A feminist critique of ecumenical bodies’ silence to the sexual abuse of the women with mental disability in Zambia.
The study analyses how the three ecumenical bodies (the church mother bodies) – the Council of Churches in Zambia, the Evangelical Fellowship of Zambia and the Zambia Council of Catholic Bishops – respond to the sexual abuse of women with mental disability or illness through sexual and gender-based violence activism. In the Zambian context like elsewhere, ecumenical bodies and gender activists have been active in addressing all forms of gender-based violence, as part of their response to social justice. However, there seems to be little or no attention paid to women with mental disability who are equally victims of sexual abuse. This study aims to reflect theologically on the silence of the ecumenical bodies to the sexual abuse of women with mental disability in Zambia using feminist lenses to analyse the study. The study is framed within the social constructionist and feminist disability theory theoretical frameworks. The study is qualitative, non-empirical, and literature-based. The findings of this study show that although the ecumenical bodies are involved in social justice/gender-based violence activism, in all their joint statements, there is no mention of advocacy for women with mental disability who are also victims of sexual abuse. The study also observed that there are robust religious and cultural beliefs and attitudes towards disability in general which have led to the dehumanising, devaluing, discrimination, rejection, stigmatisation, and marginalisation of persons with disabilities. For instance, the social construction of “ishilu”1 in society removes the human dignity of a person – implying that they no longer are the image of God, since the image of God seems to be associated with the normal people in society. The study thus recommends the theory of change in the operations of the three ecumenical bodies concerning their approach to their fight for justice for all humanity.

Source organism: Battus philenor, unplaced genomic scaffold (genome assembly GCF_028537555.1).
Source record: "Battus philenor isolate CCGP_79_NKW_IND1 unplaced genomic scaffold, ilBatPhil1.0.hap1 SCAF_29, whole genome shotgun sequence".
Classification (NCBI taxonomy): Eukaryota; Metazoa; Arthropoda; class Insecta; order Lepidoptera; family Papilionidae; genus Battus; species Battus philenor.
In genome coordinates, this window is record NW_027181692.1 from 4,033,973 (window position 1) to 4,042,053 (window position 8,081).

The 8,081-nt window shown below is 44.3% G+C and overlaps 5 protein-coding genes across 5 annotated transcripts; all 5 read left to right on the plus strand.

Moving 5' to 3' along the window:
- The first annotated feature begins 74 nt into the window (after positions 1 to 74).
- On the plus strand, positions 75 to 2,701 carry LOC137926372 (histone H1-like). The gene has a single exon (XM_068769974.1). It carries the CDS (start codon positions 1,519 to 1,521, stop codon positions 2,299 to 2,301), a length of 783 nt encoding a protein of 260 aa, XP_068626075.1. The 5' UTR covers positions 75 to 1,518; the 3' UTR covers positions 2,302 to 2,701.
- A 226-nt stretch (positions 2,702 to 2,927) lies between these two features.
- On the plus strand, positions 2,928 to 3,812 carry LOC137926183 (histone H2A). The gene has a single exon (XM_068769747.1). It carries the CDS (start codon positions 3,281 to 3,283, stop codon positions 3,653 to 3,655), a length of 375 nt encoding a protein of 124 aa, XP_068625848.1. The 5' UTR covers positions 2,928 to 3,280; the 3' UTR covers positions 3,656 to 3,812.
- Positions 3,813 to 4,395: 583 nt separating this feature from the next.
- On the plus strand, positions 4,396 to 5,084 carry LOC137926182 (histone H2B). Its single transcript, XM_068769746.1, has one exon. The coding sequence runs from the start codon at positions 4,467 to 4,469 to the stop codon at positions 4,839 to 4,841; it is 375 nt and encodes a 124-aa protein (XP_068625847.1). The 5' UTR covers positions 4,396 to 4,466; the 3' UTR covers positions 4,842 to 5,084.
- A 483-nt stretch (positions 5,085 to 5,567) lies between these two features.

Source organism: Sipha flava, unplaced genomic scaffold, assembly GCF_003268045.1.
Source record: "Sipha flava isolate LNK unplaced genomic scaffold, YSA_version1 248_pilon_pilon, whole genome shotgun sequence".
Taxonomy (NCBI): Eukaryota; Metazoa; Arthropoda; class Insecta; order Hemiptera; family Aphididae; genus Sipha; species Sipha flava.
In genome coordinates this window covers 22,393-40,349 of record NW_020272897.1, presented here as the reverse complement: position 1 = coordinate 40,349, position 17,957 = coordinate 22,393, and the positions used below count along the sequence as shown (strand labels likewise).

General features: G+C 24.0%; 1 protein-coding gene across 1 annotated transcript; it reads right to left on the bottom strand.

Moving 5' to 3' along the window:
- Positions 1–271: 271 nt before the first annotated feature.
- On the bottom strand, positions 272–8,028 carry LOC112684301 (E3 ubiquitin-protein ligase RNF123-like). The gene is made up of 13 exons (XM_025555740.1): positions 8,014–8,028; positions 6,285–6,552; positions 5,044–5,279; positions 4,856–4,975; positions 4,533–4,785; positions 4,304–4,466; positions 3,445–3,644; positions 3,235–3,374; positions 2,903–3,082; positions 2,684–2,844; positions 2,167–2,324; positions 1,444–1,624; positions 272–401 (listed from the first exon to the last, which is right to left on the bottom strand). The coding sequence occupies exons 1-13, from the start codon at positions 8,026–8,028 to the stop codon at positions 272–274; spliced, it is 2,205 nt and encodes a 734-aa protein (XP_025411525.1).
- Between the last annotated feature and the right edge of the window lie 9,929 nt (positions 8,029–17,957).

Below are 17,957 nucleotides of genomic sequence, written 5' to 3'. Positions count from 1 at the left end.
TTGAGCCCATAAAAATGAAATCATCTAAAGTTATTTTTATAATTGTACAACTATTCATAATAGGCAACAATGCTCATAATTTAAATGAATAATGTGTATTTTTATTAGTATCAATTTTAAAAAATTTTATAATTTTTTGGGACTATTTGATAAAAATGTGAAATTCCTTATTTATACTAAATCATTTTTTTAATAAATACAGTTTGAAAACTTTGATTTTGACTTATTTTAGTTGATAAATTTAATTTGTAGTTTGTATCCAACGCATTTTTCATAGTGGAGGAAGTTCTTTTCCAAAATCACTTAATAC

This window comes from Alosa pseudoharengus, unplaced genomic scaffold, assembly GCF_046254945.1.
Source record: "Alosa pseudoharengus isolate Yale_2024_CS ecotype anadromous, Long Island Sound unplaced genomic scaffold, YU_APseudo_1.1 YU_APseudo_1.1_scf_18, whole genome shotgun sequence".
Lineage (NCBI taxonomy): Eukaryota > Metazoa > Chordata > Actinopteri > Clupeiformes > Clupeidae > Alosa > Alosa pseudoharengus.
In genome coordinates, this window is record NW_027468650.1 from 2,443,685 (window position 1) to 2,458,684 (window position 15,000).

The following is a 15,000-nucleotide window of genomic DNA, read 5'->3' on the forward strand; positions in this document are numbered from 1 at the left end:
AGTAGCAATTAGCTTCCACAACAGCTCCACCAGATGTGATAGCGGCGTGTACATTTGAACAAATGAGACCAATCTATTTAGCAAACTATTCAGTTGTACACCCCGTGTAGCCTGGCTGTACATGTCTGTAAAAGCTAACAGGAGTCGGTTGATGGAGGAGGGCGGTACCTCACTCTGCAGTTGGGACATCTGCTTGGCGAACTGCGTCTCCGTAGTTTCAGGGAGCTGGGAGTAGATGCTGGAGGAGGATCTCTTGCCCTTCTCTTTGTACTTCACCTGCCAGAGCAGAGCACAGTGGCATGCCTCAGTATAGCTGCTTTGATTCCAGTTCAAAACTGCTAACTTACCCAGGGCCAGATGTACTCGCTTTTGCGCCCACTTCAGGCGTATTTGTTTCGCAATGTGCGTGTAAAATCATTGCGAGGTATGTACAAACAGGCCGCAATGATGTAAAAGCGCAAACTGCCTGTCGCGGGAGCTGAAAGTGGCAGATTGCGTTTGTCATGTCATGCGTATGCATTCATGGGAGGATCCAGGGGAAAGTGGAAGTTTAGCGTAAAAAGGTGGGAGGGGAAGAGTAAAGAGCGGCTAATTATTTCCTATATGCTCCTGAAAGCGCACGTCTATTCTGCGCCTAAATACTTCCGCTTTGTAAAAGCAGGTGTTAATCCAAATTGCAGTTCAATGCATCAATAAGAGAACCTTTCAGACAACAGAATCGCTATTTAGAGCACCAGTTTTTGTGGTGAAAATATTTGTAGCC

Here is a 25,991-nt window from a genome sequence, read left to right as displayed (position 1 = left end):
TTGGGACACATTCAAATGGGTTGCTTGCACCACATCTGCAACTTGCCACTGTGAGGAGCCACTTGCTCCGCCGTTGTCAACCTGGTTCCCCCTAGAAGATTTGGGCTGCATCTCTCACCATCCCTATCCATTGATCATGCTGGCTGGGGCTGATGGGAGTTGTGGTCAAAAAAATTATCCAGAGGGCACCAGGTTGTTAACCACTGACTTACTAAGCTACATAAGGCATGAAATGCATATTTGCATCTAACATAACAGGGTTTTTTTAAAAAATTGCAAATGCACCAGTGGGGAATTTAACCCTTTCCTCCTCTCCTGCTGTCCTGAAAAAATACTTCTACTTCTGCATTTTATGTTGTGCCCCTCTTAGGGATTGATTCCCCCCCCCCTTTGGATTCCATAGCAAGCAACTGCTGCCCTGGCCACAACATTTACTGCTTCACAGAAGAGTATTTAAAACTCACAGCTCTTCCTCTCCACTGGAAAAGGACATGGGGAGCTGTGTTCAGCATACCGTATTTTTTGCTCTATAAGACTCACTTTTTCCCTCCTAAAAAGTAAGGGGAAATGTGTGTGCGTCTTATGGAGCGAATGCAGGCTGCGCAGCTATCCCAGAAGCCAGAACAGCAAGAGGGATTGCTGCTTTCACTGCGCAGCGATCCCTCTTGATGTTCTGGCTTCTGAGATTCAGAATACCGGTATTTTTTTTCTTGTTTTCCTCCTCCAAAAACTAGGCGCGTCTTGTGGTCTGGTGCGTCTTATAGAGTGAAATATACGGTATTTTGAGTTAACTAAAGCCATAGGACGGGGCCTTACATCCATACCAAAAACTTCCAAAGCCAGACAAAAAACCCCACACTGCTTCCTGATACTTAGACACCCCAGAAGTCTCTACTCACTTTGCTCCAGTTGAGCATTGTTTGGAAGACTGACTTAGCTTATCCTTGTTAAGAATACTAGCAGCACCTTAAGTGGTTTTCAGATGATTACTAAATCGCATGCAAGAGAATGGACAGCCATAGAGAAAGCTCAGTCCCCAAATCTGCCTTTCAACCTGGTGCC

Masters Degree. University of KwaZulu-Natal, Pietermaritzburg.